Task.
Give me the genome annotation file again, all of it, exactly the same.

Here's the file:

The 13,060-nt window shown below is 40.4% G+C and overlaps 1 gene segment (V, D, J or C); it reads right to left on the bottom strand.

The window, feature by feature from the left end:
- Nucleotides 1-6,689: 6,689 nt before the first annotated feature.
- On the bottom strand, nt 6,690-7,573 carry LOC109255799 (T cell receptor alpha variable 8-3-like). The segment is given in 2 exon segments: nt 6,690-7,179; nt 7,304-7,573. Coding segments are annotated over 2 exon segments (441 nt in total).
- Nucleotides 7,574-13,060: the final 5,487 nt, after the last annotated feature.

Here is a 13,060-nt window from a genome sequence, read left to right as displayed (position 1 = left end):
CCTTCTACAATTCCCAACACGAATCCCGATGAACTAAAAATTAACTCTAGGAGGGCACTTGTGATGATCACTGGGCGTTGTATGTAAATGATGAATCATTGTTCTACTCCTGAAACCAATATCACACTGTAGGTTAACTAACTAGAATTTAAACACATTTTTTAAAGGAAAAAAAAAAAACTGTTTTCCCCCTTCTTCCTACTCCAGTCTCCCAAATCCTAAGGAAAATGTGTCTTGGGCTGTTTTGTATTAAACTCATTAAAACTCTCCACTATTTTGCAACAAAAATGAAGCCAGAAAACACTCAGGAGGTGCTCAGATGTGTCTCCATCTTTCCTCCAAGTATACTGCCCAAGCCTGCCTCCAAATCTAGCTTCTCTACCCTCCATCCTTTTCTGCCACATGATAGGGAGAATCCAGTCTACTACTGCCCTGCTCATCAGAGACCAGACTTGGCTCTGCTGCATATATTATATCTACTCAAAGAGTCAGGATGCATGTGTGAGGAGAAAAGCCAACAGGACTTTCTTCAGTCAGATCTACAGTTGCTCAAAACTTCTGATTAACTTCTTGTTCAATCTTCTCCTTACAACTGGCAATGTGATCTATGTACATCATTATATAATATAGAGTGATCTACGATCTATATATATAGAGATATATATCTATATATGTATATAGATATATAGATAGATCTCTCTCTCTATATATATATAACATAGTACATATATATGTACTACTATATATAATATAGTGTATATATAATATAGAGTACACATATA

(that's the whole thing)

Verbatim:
The 13,060-nt window shown below is 40.4% G+C and overlaps 1 gene segment (V, D, J or C); it reads right to left on the bottom strand.

The window, feature by feature from the left end:
- Nucleotides 1-6,689: 6,689 nt before the first annotated feature.
- On the bottom strand, nt 6,690-7,573 carry LOC109255799 (T cell receptor alpha variable 8-3-like). The segment is given in 2 exon segments: nt 6,690-7,179; nt 7,304-7,573. Coding segments are annotated over 2 exon segments (441 nt in total).
- Nucleotides 7,574-13,060: the final 5,487 nt, after the last annotated feature.

Here is a 13,060-nt window from a genome sequence, read left to right as displayed (position 1 = left end):
CCTTCTACAATTCCCAACACGAATCCCGATGAACTAAAAATTAACTCTAGGAGGGCACTTGTGATGATCACTGGGCGTTGTATGTAAATGATGAATCATTGTTCTACTCCTGAAACCAATATCACACTGTAGGTTAACTAACTAGAATTTAAACACATTTTTTAAAGGAAAAAAAAAAAACTGTTTTCCCCCTTCTTCCTACTCCAGTCTCCCAAATCCTAAGGAAAATGTGTCTTGGGCTGTTTTGTATTAAACTCATTAAAACTCTCCACTATTTTGCAACAAAAATGAAGCCAGAAAACACTCAGGAGGTGCTCAGATGTGTCTCCATCTTTCCTCCAAGTATACTGCCCAAGCCTGCCTCCAAATCTAGCTTCTCTACCCTCCATCCTTTTCTGCCACATGATAGGGAGAATCCAGTCTACTACTGCCCTGCTCATCAGAGACCAGACTTGGCTCTGCTGCATATATTATATCTACTCAAAGAGTCAGGATGCATGTGTGAGGAGAAAAGCCAACAGGACTTTCTTCAGTCAGATCTACAGTTGCTCAAAACTTCTGATTAACTTCTTGTTCAATCTTCTCCTTACAACTGGCAATGTGATCTATGTACATCATTATATAATATAGAGTGATCTACGATCTATATATATAGAGATATATATCTATATATGTATATAGATATATAGATAGATCTCTCTCTCTATATATATATAACATAGTACATATATATGTACTACTATATATAATATAGTGTATATATAATATAGAGTACACATATA